Life’s hell for Mumbai University teachers, but they’re determined to get results out soon | education | Hindustan Times
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Life’s hell for Mumbai University teachers, but they’re determined to get results out soon

Mumbai city news: Principals think there is still hope as assessment work seems to have picked up in the last couple of weeks

education Updated: Jul 03, 2017 11:32 IST
Shreya Bhandary
Teachers across departments have complained to the university. However, no action has been taken yet.
Teachers across departments have complained to the university. However, no action has been taken yet.(HT File )

Officials from the University of Mumbai said the digital assessment of papers has picked up pace and results are expected soon.

However, at the forefront of this process are teachers battling several problems — they are often assigned papers in Marathi instead of English, face delays in receiving IDs and passwords to log into an assessment centre, and endure network errors — a fallout of the new system that teachers say they have not been trained well enough to use.

“Though I teach English-medium students, I was assigned Bachelor of Mass Media (BMM) papers in Marathi for three days in a row. I had to call the helpline twice. I then wrote to the BMM chairperson, asking him to correct this error,” said a teacher who works at a city-based college and did not wish to be identified.

What is online assessment?
  • On-screen assessment involves scanning the pages of an answer booklet and uploading to a network that can be accessed by examiners and moderators using personalised passwords and login IDs.
  • Once the examiner accesses the answer booklet, he can assess the paper on a computer screen and award marks to every answer using a given template.
  • The purpose of scanning these answer booklets is to prevent these sheets from being tampered with after students have submitted them .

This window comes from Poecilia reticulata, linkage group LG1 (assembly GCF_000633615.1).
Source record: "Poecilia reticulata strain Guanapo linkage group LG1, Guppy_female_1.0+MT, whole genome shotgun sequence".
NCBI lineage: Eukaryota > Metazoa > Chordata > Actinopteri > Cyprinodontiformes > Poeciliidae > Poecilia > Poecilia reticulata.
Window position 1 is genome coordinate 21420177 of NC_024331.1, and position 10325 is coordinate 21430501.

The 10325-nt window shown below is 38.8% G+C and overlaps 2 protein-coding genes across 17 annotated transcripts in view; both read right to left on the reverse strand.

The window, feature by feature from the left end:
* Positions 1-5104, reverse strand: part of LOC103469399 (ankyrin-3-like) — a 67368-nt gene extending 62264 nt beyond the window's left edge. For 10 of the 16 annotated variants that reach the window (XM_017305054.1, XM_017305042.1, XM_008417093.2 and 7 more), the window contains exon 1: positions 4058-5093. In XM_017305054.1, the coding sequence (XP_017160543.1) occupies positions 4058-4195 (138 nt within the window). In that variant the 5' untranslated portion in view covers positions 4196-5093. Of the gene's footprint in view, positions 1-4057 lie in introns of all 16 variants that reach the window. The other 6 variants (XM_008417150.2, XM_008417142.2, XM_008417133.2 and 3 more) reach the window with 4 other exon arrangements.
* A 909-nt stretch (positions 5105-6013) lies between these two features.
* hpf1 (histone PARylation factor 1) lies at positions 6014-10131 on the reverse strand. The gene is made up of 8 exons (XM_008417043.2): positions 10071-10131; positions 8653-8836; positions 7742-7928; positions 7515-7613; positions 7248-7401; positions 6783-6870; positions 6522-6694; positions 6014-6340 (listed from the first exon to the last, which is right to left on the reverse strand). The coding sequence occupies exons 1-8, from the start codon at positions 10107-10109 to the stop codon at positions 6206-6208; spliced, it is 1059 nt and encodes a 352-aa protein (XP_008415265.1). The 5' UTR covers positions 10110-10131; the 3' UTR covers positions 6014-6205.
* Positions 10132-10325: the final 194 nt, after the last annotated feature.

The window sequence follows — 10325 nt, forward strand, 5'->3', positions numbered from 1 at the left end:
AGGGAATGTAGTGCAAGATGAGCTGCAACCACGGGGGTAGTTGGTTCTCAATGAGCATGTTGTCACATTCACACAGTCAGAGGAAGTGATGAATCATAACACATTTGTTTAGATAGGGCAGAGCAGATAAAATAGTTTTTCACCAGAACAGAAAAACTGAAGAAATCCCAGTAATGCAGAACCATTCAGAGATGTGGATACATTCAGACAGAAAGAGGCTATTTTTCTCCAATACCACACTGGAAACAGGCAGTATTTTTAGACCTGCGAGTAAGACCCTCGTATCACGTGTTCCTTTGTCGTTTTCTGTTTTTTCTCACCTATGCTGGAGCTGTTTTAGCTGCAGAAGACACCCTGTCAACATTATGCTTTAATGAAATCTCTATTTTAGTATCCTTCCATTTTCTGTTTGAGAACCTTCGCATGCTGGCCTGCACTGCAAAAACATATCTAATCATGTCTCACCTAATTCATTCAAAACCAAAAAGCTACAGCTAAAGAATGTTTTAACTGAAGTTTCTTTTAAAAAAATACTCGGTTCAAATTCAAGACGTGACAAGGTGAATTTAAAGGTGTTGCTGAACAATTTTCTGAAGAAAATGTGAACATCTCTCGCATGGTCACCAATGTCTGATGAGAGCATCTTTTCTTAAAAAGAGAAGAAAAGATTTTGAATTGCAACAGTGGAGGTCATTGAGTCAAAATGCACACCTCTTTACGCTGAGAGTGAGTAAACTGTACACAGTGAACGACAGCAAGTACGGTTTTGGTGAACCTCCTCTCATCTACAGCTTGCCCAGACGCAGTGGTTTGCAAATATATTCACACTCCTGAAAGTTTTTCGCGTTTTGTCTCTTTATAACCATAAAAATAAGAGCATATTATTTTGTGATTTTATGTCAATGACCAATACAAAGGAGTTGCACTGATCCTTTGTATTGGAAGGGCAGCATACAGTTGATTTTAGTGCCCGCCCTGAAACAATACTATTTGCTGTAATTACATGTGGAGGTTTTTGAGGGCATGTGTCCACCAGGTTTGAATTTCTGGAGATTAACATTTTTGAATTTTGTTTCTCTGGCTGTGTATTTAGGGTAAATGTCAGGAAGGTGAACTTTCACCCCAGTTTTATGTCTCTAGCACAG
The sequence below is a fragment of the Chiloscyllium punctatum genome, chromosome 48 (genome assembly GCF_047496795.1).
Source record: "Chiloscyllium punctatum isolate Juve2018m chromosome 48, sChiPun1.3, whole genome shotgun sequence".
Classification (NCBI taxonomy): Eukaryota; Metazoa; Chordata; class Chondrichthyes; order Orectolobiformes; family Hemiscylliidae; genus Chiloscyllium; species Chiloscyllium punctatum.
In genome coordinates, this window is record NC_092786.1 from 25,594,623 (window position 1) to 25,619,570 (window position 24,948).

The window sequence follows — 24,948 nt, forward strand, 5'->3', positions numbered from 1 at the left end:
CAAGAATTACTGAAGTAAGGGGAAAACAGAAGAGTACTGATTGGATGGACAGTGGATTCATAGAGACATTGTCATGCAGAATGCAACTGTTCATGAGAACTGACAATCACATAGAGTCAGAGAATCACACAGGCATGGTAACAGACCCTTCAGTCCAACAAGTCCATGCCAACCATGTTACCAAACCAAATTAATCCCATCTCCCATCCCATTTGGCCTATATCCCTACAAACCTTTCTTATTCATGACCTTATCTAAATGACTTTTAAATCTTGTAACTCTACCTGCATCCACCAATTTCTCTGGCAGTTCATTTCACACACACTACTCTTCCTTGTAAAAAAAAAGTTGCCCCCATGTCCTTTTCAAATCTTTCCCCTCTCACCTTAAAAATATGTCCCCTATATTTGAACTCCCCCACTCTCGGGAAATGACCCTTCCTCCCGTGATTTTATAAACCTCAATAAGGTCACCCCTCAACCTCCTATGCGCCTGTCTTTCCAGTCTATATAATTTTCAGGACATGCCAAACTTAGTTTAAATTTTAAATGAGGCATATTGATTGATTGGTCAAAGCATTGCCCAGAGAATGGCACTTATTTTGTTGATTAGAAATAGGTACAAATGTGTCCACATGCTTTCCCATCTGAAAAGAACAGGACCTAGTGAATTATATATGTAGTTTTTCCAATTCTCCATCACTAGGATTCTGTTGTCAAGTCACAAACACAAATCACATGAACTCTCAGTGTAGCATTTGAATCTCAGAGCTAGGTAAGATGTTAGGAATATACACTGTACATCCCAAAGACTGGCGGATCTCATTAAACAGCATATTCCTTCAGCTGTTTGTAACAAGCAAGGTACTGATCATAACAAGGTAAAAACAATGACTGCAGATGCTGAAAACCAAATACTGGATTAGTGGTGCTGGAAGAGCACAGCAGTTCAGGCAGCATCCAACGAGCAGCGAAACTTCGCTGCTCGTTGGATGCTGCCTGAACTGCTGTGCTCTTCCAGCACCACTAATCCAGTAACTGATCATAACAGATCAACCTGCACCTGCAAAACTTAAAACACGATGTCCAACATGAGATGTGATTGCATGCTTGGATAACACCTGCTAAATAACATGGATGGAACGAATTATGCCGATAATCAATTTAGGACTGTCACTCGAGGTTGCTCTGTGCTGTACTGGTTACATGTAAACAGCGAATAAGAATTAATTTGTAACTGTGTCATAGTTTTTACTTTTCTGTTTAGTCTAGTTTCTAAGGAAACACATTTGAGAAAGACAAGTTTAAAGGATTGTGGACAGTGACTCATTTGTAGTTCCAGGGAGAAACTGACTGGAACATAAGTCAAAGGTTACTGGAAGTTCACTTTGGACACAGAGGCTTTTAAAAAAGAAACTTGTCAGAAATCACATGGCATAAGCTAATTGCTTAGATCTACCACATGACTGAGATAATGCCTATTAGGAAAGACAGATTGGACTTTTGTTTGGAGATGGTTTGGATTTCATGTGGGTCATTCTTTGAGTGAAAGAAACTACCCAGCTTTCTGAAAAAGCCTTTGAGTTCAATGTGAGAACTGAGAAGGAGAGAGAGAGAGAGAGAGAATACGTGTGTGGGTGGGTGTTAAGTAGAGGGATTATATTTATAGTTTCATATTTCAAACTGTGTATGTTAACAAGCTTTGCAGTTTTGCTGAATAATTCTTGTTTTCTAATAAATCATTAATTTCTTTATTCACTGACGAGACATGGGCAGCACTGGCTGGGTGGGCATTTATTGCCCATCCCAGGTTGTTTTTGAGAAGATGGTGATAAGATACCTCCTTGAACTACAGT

Teachers across departments have complained to the university about this same problem. However, no action has been taken yet.

Many teachers could not start the assessment process in May as half of them were on vacation and many others had not received the basic ID and password they need to log into a common assessment process (CAP) centre.

“Some of us had to visit three centres to find our names. We could start assessment only after this. The process is tedious and takes a while to get used to as we were trained for less than a day on how to assess digitally,” said a teacher from a suburban college.

MU had said teachers would be trained on the job and each CAP centre will have a technician from the conducting agency.

However, most of the 142 CAP centres don’t have a single technician from the agency to help.Instead, they have been forced to make do with computer lab technicians of respective colleges.

Even as students are worried about when their results will be declared, principals think there is still hope as assessment work seems to have picked up in the last couple of weeks.

“On any given day, our teachers are busy balancing their time between regular lectures and assessment. I’ve been informed that most teachers have got the hang of the system by now. Students should expect results soon,” said Hemlata Bagla, principal of KC College, Churchgate.